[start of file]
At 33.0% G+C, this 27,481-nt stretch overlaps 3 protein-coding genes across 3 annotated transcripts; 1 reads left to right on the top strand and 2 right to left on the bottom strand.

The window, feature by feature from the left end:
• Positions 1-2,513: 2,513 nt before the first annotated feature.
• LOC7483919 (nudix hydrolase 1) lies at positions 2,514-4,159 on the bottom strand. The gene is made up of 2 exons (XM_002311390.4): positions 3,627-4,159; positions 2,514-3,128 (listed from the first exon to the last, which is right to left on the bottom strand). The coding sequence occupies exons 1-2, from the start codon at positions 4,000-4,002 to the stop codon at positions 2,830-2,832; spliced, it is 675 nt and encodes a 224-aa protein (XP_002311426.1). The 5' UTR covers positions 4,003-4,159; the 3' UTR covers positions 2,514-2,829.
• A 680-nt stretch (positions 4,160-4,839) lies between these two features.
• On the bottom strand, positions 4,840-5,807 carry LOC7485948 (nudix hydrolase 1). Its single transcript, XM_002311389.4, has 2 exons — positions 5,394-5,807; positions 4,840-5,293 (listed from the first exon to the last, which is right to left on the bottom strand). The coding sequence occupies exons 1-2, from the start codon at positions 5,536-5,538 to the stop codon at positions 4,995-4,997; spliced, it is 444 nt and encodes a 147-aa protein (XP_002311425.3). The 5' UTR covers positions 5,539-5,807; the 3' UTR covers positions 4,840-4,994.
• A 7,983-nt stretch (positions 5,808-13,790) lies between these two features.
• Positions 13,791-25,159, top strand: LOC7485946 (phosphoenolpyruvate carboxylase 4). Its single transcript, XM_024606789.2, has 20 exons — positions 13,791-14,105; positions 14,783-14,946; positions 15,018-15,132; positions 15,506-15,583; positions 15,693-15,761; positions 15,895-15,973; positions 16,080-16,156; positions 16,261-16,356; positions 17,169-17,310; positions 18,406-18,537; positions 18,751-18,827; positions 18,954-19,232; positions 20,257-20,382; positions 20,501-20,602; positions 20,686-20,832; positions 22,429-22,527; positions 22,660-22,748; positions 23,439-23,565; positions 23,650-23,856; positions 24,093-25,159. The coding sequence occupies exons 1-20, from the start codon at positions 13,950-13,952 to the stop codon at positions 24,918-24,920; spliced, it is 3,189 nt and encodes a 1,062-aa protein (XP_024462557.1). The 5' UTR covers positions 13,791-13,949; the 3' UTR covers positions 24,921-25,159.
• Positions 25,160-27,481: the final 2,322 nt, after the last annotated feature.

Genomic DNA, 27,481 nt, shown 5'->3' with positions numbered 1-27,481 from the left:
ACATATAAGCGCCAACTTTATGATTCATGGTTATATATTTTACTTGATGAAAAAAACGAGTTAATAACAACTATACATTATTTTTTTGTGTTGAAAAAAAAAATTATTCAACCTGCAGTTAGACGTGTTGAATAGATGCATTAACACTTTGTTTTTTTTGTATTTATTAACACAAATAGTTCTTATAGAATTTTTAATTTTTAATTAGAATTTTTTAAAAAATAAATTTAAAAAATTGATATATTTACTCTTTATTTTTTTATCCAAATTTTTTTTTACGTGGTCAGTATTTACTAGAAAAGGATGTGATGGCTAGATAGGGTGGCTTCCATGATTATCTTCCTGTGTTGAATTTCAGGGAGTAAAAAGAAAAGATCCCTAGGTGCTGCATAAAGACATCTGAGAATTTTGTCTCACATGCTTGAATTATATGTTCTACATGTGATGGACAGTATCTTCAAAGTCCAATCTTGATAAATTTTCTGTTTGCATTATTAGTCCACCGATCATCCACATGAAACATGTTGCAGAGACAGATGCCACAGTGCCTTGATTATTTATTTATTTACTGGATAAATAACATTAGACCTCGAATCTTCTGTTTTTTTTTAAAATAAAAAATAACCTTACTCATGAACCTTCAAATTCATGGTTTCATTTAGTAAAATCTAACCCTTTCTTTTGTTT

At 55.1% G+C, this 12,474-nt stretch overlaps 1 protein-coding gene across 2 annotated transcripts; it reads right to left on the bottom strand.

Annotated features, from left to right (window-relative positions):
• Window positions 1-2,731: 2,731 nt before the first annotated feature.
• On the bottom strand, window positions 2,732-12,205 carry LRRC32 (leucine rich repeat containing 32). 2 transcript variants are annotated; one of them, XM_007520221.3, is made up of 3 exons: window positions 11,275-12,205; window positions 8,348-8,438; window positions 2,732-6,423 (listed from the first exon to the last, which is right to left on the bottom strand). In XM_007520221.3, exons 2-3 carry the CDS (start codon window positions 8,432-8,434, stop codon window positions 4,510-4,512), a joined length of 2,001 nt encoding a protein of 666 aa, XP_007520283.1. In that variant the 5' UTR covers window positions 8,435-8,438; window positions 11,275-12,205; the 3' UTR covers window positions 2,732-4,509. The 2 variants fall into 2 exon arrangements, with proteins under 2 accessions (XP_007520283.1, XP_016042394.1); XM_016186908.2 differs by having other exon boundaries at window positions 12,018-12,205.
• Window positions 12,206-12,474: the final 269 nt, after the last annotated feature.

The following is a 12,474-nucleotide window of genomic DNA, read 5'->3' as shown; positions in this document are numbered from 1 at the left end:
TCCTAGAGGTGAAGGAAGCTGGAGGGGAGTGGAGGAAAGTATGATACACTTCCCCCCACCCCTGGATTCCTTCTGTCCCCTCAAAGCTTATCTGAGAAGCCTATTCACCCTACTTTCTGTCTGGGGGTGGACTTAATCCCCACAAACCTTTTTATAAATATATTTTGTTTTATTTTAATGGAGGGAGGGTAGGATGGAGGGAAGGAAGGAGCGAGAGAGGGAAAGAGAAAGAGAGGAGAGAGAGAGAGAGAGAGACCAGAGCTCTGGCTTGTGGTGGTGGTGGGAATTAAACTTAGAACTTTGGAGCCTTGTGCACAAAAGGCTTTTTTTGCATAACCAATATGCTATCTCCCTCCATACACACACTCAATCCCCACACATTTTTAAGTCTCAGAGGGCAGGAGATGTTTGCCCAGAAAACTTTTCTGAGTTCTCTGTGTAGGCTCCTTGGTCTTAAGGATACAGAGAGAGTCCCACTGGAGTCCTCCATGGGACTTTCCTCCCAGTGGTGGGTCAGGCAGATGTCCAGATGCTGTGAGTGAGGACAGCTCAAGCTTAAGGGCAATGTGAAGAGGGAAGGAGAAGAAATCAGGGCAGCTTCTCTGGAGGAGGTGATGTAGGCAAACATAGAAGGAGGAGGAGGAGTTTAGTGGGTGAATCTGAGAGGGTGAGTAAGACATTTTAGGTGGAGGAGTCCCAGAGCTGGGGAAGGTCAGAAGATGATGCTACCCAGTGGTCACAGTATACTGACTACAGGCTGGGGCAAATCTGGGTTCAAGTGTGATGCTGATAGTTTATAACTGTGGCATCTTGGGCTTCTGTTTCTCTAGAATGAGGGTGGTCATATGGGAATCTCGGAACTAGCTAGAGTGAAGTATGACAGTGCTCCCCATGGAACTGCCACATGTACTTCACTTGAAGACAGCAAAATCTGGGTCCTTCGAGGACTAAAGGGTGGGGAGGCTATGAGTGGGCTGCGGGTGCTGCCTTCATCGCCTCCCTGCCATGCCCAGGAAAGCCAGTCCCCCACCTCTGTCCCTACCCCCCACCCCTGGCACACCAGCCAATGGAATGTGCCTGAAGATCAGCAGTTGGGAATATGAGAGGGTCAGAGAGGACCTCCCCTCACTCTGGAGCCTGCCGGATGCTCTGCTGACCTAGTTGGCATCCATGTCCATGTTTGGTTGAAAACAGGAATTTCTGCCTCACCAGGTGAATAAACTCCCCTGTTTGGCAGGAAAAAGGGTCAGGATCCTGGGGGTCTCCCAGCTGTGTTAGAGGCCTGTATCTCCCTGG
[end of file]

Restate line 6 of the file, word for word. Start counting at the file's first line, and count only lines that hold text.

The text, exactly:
• On the bottom strand, positions 4,840-5,807 carry LOC7485948 (nudix hydrolase 1). Its single transcript, XM_002311389.4, has 2 exons — positions 5,394-5,807; positions 4,840-5,293 (listed from the first exon to the last, which is right to left on the bottom strand). The coding sequence occupies exons 1-2, from the start codon at positions 5,536-5,538 to the stop codon at positions 4,995-4,997; spliced, it is 444 nt and encodes a 147-aa protein (XP_002311425.3). The 5' UTR covers positions 5,539-5,807; the 3' UTR covers positions 4,840-4,994.